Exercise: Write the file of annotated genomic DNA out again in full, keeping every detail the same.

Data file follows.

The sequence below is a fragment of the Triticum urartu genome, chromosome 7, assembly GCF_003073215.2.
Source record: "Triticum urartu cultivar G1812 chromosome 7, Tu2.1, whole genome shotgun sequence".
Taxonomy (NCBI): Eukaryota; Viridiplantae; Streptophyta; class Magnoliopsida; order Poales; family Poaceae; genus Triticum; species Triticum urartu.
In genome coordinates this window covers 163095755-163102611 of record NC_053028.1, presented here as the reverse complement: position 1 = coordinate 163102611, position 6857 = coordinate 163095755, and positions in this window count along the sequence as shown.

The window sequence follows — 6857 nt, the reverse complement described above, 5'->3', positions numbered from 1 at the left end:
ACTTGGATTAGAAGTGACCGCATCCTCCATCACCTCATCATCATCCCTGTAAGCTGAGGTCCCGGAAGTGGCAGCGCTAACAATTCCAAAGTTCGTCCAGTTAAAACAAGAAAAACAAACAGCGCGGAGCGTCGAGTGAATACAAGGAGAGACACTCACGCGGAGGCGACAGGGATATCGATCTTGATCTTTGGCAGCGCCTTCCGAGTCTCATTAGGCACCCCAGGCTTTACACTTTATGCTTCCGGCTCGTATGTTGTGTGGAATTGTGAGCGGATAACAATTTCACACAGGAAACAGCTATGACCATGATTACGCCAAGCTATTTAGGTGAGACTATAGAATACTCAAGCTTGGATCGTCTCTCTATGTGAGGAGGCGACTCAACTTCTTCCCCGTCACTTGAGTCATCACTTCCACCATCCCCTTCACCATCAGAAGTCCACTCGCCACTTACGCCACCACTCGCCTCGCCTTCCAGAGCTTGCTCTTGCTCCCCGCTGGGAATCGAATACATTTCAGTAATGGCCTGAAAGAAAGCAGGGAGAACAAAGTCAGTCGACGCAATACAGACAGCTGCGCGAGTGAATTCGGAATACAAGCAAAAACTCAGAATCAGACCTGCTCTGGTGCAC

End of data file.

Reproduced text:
The sequence below is a fragment of the Triticum urartu genome, chromosome 7, assembly GCF_003073215.2.
Source record: "Triticum urartu cultivar G1812 chromosome 7, Tu2.1, whole genome shotgun sequence".
Taxonomy (NCBI): Eukaryota; Viridiplantae; Streptophyta; class Magnoliopsida; order Poales; family Poaceae; genus Triticum; species Triticum urartu.
In genome coordinates this window covers 163095755-163102611 of record NC_053028.1, presented here as the reverse complement: position 1 = coordinate 163102611, position 6857 = coordinate 163095755, and positions in this window count along the sequence as shown.

The window sequence follows — 6857 nt, the reverse complement described above, 5'->3', positions numbered from 1 at the left end:
ACTTGGATTAGAAGTGACCGCATCCTCCATCACCTCATCATCATCCCTGTAAGCTGAGGTCCCGGAAGTGGCAGCGCTAACAATTCCAAAGTTCGTCCAGTTAAAACAAGAAAAACAAACAGCGCGGAGCGTCGAGTGAATACAAGGAGAGACACTCACGCGGAGGCGACAGGGATATCGATCTTGATCTTTGGCAGCGCCTTCCGAGTCTCATTAGGCACCCCAGGCTTTACACTTTATGCTTCCGGCTCGTATGTTGTGTGGAATTGTGAGCGGATAACAATTTCACACAGGAAACAGCTATGACCATGATTACGCCAAGCTATTTAGGTGAGACTATAGAATACTCAAGCTTGGATCGTCTCTCTATGTGAGGAGGCGACTCAACTTCTTCCCCGTCACTTGAGTCATCACTTCCACCATCCCCTTCACCATCAGAAGTCCACTCGCCACTTACGCCACCACTCGCCTCGCCTTCCAGAGCTTGCTCTTGCTCCCCGCTGGGAATCGAATACATTTCAGTAATGGCCTGAAAGAAAGCAGGGAGAACAAAGTCAGTCGACGCAATACAGACAGCTGCGCGAGTGAATTCGGAATACAAGCAAAAACTCAGAATCAGACCTGCTCTGGTGCAC